Posted by Patrick S. Lawson on August 26, 2006 at 22:47:39:
It’s not a problem to structure a fee agreement for commercial loans as RESPA does not apply.
If a broker is involved in the loan then you just need to have an agreement for a “split” of the fees charged (30-60%) is reasonable.
If a broker is not involved than just use an agreement between you and the borrower. On a loan of that size a “financing success fee” of .25-.50% is reasonable.
Ed Question and more experienced - Posted by inger
Posted by inger on August 26, 2006 at 21:43:18:
You all have been so helpful in the past I wanted to ask about a finder’s fee. I have a potential deal helping a church refinance with a lender on my team. I am looking to collect a finder’s fee for my work with the lender and the church. What is the most I could charge given its about a 5.4 million dollar deal? Any suggestions would be much appreciated. I would think it would be okay to charge a finder’s fee in the loan and have an written agreement with the lender. But is this all legal
Re: Ed Question and more experienced - Posted by Ed Garcia
Posted by Ed Garcia on August 29, 2006 at 06:09:27:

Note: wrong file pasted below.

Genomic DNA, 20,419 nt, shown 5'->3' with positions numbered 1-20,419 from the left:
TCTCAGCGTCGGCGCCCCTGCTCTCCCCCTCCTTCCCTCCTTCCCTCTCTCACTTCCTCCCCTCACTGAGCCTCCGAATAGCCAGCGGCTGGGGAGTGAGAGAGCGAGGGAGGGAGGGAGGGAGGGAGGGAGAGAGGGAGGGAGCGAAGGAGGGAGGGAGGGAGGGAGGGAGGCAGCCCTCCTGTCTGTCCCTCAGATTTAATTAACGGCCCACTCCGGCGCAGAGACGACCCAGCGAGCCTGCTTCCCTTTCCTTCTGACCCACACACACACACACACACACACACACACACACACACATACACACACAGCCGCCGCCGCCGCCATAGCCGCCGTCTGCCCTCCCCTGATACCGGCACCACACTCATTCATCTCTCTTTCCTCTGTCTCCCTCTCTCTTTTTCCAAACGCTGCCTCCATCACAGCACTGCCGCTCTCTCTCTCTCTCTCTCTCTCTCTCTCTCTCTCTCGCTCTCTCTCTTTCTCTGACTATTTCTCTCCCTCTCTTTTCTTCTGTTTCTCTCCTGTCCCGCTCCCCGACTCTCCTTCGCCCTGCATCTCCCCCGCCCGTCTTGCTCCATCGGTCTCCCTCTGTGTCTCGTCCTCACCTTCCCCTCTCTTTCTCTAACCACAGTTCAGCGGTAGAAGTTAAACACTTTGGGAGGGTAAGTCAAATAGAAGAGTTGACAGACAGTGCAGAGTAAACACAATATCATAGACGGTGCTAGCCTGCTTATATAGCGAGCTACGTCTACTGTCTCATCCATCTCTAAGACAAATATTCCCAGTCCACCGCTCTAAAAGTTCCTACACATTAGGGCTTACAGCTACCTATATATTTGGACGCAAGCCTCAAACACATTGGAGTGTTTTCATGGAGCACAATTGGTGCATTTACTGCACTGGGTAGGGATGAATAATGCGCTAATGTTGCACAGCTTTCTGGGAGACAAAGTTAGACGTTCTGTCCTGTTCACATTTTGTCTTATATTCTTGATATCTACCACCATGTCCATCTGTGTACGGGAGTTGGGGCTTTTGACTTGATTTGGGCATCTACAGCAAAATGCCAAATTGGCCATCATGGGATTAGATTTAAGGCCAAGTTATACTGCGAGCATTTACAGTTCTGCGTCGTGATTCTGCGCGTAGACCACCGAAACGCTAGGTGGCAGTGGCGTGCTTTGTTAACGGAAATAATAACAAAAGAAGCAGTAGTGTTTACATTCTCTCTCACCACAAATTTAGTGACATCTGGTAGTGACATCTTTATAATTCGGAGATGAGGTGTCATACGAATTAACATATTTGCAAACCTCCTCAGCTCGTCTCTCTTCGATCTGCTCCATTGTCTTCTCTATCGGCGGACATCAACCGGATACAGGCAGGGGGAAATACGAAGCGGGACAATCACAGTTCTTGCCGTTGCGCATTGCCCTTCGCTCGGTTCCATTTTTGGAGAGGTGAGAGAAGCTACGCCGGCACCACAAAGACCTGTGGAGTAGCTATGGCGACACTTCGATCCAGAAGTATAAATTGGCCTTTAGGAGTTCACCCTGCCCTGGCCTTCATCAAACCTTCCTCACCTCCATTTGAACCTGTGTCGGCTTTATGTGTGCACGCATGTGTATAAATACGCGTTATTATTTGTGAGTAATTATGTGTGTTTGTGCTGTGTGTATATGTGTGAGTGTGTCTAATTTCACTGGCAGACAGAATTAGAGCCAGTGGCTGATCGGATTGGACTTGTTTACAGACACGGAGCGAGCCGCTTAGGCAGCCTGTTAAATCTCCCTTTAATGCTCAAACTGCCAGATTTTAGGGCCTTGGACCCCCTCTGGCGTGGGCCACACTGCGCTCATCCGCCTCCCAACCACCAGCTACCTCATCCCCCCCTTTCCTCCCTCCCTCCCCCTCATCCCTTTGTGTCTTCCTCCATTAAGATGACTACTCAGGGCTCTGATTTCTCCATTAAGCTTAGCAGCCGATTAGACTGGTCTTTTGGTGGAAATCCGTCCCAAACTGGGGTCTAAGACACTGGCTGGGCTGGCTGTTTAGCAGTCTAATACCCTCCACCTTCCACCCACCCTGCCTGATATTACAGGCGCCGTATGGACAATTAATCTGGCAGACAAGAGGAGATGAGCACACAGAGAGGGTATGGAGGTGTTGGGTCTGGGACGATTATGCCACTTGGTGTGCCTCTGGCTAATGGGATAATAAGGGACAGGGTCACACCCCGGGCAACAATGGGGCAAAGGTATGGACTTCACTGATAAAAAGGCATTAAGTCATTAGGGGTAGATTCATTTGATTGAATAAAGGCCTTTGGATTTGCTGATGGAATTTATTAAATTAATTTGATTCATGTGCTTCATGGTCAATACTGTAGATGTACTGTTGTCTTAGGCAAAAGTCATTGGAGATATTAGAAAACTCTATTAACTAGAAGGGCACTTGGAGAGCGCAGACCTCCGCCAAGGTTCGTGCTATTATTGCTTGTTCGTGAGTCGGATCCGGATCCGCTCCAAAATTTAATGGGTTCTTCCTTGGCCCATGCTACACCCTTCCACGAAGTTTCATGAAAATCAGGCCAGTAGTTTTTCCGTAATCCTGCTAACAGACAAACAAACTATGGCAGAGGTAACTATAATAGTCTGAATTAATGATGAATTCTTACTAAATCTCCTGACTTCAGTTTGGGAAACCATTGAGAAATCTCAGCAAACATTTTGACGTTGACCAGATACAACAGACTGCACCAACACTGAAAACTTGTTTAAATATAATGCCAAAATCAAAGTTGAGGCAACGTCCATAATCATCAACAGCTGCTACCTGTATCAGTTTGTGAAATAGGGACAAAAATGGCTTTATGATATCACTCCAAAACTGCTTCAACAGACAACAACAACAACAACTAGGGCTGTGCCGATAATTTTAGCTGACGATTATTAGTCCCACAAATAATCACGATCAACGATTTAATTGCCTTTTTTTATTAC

It?s customary when doing a large deal for fee?s or commissions to be pre-determined or agreed upon in advance. To do it after the fact or during could cause some disenchantment between parties.
You mention your team, but a lot would depend how much involvement you actually participated in. did you just introduce party A to party B or did you with expressed knowledge work the deal. If you are not a broker and professionally had an involvement in the deal by assisting in putting together the package or business plans etc. you can still be considered a consultant and be paid accordingly. Fees could range from a ½ point to a point which could be a substantial fee based on the amount of the loan.
Inger, I?d like to reiterate, any fees should have been discussed in advance. If you introduced the church to a lender in good faith, to be a good guy, and then decided that there?s money in the deal and you want to get paid, that?s tacky and both parties will recognize that you?re trying to be an opportunist and are not truly dealing in good faith.
If this is a one time deal, then you?re going to have to get your fee from the church. If you intention is to do on going business, then I?m sure you can work a deal with the lender/broker.
Re: Ed Question and more experienced - Posted by rogerdye
Posted by rogerdye on August 27, 2006 at 09:06:16:
Depends on the lender. What lender “looks” like they will be doing the financing? Do you have anything signed betweeen you and the lender or??